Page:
WHAT IS DAPA?

WHAT IS DAPA?

By Edward Shulman (439 words)
Posted in DAPA/DACA on February 12, 2016

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The Supreme Court has agreed to review the case regarding President Obama's Immigration Executive Actions that he initially proposed on November 20, 2014.  Among the Executive Actions is an exciting new deferred action program called Deferred Action for Parental Accountability, also known as DAPA.  To qualify for DAPA, an individual must meet certain eligibility requirements relating to their entry into the United States and parental relationship with a U.S. Citizen or Lawful Permanent Resident and also pass a criminal background check.  If granted DAPA status, the person would receive a card with their photo on it demonstrating their DAPA status, a social security number from the Social Security Administration, protection from deportation while in the program, and employment authorization (work permit) to be able to work legally in the United States.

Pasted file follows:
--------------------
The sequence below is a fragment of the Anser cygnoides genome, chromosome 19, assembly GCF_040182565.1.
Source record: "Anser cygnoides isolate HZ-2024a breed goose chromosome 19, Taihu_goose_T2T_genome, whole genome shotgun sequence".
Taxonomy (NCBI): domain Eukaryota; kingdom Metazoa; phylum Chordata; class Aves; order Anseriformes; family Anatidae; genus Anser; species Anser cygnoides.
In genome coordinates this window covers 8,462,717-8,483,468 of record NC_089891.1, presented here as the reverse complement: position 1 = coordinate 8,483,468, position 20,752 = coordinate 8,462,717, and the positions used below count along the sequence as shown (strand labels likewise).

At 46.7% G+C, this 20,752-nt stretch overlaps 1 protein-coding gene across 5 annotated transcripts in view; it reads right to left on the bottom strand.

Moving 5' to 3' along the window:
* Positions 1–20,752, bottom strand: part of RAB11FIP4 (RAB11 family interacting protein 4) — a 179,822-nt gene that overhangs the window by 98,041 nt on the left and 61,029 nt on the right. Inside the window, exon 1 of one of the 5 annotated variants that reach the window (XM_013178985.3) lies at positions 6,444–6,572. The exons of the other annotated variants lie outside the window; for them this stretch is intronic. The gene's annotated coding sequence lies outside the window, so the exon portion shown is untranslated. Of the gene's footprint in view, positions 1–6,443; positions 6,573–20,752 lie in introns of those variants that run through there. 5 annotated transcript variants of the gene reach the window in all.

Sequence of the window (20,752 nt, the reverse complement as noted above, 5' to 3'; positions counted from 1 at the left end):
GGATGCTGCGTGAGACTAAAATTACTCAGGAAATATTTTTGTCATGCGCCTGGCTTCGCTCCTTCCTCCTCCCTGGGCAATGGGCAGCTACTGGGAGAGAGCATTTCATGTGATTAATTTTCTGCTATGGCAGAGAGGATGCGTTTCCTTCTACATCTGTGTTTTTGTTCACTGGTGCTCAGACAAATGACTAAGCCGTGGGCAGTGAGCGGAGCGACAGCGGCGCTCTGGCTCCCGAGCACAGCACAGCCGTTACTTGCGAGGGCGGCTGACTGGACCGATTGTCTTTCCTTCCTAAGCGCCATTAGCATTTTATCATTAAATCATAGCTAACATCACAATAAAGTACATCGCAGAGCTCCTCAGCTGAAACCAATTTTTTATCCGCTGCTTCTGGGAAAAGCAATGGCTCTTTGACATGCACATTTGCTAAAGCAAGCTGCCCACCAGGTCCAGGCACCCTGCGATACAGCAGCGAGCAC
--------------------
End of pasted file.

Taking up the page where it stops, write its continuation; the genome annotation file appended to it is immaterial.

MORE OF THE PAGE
Should the Supreme Court rule in favor of President Obama's Executive Actions, then DAPA will go into effect during the remaining months of the current presidency ending in January of 2017. This will leave a short window of time in which to apply, particularly if the new President decides to terminate the DAPA program.  At the Shulman Law Group, LLC, we are urging our existing clients and potential future clients to start gathering appropriate background data and documents so they will be among the first to file their DAPA applications.  Although specific instructions about what exact documents will be acceptable for DAPA are pending, our office can provide some ideas for paperwork that you may begin to gather now.  For example, for DAPA, you must prove that you have lived in the United States continuously since January 1, 2010 so you should gather documents such as financial records (e.g. phone bills, utility bills, credit card bills), lease agreements, medical records, and school records (e.g. diplomas, GED certificates, school transcripts, report cards).  As a rule of thumb, you should consider gathering at least one document for each 12-month period since January of 2010.  Likewise, in order to prove for DAPA that you have a son, step-son, daughter, or step-daughter who is a United States Citizen or Lawful Permanent Resident, you should start to gather relevant evidentiary documentation (e.g. birth certificates, passports, naturalization certificates).  We also strongly recommend that you contact our office in advance of the Supreme Court's decision to help analyze your case and determine if indeed you would be a good candidate to apply for DAPA.  This way, should DAPA be allowed to move forward, our office will be ready to process your DAPA application expediently.

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